In replicas of famous homes, imitation can be the sincerest form of excess
The decision to live in an exact replica of the White House or Mount Vernon or some other iconic American home seems a bit like the decision to join the Marine Corps. For many people, it's an extension of patriotism. But there's also an element of pure, inexplicable, what-the-hell bravado. One day you wake up and realize: It's time.
Fred Milani, a home developer who built himself a 16,500-square-foot, one-third-scale version of the White House in Atlanta, puts it this way: "It is a house, my house. What can I say? It is a good feeling. It is a good house."
Replicating famous buildings is neither a recent phenomenon nor a peculiarly American one. Many of the mansions that line Fifth Avenue in New York and Massachusetts Avenue in Northwest Washington are more or less loosely based on famous European prototypes.
Almost as soon as Americans earned enough to move out of primitive log shelters, builders were replicating the details and general outlines of earlier houses, using pattern books that communicated architectural ideas to builders who were essentially craftsmen.
Building replicas, however, seems to have something to do with an excess of money and not a lot of imagination when it comes to flaunting it.
The famous French architect François Mansart did a pretty bang-up job when he designed the Château de Maisons outside Paris in the middle of the 17th century. And rather than build something new, Chinese real estate magnate Zhang Yuchen decided to park his zillions of yuan (made in the real estate boom of the 1990s) in a hotel that is an exact copy of Mansart's baroque masterpiece.
Using the original plans and importing the same stone from France to a suburb of Beijing, the Communist Party member reproduced the structure -- and then added two wings copied from the Palace of Fontainebleau near Paris.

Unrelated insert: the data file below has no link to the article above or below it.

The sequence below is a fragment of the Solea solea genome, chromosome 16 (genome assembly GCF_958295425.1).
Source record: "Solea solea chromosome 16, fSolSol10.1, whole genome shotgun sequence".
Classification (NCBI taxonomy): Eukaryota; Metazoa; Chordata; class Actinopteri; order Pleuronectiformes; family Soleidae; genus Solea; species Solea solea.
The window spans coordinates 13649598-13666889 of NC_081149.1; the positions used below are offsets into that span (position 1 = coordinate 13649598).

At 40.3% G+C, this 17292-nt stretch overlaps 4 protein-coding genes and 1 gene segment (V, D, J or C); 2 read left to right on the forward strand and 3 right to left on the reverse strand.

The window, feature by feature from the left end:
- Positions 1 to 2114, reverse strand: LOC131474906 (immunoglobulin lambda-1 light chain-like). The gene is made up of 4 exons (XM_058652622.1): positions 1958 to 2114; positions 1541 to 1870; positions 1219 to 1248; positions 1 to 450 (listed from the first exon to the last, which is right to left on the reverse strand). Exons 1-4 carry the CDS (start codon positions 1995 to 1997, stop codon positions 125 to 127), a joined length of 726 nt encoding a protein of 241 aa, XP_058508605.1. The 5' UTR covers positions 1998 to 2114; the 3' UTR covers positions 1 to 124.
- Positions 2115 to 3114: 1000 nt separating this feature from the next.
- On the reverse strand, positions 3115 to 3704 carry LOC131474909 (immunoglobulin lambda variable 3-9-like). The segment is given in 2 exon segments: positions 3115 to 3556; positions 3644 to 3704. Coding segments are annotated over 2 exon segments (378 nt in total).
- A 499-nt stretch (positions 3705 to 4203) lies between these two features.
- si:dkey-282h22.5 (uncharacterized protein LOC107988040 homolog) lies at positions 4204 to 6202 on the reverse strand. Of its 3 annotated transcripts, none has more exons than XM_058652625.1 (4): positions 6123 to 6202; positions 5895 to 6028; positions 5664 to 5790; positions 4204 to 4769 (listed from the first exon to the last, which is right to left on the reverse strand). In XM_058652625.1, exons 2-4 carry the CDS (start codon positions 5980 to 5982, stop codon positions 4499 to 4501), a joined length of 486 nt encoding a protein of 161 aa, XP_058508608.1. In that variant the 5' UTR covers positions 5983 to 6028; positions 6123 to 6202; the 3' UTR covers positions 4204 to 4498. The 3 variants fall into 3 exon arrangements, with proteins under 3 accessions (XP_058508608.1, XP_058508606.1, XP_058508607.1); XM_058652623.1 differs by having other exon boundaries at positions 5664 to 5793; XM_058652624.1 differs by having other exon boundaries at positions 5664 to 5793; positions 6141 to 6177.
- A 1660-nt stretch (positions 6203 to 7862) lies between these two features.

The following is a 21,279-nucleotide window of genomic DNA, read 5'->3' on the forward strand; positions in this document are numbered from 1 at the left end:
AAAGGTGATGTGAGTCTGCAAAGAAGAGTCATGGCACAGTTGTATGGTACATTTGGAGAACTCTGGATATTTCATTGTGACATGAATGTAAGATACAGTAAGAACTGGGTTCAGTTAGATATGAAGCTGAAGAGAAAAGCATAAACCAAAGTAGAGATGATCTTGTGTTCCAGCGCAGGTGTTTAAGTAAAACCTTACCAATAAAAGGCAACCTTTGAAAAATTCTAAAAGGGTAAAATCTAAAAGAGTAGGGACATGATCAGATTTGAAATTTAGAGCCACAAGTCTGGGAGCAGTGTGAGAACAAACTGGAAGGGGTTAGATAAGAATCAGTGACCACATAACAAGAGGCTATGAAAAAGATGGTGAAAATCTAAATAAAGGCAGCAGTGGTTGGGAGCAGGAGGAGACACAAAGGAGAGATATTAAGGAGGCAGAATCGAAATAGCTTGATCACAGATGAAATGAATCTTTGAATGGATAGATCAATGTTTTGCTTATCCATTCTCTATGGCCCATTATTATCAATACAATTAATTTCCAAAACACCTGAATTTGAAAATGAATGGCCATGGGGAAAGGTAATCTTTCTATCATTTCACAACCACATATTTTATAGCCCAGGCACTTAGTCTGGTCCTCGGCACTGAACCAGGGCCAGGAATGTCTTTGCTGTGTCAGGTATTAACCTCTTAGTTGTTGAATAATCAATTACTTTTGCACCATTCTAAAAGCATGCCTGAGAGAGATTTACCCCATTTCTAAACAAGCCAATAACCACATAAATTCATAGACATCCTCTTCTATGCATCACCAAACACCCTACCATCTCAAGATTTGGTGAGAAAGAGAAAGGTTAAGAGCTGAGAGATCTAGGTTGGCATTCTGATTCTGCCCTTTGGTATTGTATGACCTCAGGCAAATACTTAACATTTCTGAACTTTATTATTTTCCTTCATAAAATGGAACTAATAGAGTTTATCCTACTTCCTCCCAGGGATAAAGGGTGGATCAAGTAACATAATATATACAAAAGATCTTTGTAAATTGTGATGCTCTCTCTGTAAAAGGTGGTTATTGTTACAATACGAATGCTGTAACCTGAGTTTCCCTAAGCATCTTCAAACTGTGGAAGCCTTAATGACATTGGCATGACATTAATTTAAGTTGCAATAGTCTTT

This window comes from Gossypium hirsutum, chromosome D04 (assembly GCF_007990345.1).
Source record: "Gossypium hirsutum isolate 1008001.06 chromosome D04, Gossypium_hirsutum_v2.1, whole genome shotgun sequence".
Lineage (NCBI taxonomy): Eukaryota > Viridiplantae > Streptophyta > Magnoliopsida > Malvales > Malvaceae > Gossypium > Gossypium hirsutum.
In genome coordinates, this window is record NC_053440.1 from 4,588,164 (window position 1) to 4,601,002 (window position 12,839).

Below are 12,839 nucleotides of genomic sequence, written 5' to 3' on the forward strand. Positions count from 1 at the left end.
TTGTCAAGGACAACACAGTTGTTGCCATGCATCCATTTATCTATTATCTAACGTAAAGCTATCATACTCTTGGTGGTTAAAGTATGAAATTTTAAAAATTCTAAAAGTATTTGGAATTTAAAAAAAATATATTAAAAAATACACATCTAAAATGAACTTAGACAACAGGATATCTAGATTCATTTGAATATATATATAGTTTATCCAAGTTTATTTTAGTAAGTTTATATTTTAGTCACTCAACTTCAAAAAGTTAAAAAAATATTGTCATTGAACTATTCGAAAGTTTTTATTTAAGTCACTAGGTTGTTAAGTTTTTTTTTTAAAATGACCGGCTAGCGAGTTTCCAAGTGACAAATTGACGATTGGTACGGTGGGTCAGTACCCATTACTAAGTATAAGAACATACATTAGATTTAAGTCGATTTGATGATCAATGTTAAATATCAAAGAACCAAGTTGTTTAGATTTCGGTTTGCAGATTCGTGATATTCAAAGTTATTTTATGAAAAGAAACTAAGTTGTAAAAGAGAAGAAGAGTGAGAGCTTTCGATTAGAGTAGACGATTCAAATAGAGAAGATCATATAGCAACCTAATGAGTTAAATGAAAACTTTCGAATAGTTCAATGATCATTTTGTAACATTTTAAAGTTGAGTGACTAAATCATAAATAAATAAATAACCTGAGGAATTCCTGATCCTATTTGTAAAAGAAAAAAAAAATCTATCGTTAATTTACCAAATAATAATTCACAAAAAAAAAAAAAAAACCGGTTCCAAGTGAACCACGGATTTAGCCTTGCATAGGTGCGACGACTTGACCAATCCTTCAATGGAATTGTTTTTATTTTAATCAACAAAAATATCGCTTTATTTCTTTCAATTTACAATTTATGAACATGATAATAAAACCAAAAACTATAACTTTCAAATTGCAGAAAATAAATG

Near Hangzhou, another Chinese plutocrat has reproduced the White House, in full scale, with a mini-Mount Rushmore nearby (one-third scale).
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Cultural ambition generally plays some role in these quixotic endeavors, as it did in what was probably the first full-scale replication of Mount Vernon, built for the 1893 World's Columbian Exposition in Chicago. States were invited to contribute representative pavilions to the fair, which celebrated the 400th anniversary of the arrival of Christopher Columbus in what Europeans (without irony or shame) called "the New World."
For its building, Virginia reproduced Mount Vernon, inside and out, down to the last detail, including the oddly asymmetrical window arrangement that reflects the expansions of the original house made by its owner, George Washington. African American actors were hired to staff the building to reproduce the domestic life of the country's most famous slave owner.
Lydia Mattice Brandt, a doctoral candidate at the University of Virginia, is studying reproductions of Mount Vernon, which were built for no fewer than six major expositions and fairs. The choice of Mount Vernon, Brandt says, reflected a Southern desire to lay claim to the nation's founding father, reassert the South's fundamentally American identity and "embody both post-Confederate pride and an agreeable vision of a new South for a national audience."